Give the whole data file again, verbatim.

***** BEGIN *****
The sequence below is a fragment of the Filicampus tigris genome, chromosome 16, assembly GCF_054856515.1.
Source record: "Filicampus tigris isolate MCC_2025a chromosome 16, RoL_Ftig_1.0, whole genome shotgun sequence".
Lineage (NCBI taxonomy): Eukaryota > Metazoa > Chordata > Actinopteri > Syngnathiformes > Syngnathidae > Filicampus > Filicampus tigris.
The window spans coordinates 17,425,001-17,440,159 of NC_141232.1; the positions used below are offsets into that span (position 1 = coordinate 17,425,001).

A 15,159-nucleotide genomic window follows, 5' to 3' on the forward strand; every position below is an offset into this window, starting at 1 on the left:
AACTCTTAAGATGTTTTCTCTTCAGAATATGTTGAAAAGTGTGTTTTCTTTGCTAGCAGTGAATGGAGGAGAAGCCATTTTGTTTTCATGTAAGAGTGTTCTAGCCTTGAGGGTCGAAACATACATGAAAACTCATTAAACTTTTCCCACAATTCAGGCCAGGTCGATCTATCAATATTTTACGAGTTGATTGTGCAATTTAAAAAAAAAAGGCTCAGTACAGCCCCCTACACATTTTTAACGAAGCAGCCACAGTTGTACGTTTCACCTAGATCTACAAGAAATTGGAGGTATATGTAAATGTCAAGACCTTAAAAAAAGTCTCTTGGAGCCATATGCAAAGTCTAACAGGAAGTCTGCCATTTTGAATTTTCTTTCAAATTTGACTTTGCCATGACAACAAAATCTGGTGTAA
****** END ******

The sequence below is a fragment of the Filicampus tigris genome, chromosome 16, assembly GCF_054856515.1.
Source record: "Filicampus tigris isolate MCC_2025a chromosome 16, RoL_Ftig_1.0, whole genome shotgun sequence".
Lineage (NCBI taxonomy): Eukaryota > Metazoa > Chordata > Actinopteri > Syngnathiformes > Syngnathidae > Filicampus > Filicampus tigris.
The window spans coordinates 17,425,001-17,440,159 of NC_141232.1; the positions used below are offsets into that span (position 1 = coordinate 17,425,001).

A 15,159-nucleotide genomic window follows, 5' to 3' on the forward strand; every position below is an offset into this window, starting at 1 on the left:
AACTCTTAAGATGTTTTCTCTTCAGAATATGTTGAAAAGTGTGTTTTCTTTGCTAGCAGTGAATGGAGGAGAAGCCATTTTGTTTTCATGTAAGAGTGTTCTAGCCTTGAGGGTCGAAACATACATGAAAACTCATTAAACTTTTCCCACAATTCAGGCCAGGTCGATCTATCAATATTTTACGAGTTGATTGTGCAATTTAAAAAAAAAAGGCTCAGTACAGCCCCCTACACATTTTTAACGAAGCAGCCACAGTTGTACGTTTCACCTAGATCTACAAGAAATTGGAGGTATATGTAAATGTCAAGACCTTAAAAAAAGTCTCTTGGAGCCATATGCAAAGTCTAACAGGAAGTCTGCCATTTTGAATTTTCTTTCAAATTTGACTTTGCCATGACAACAAAATCTGGTGTAA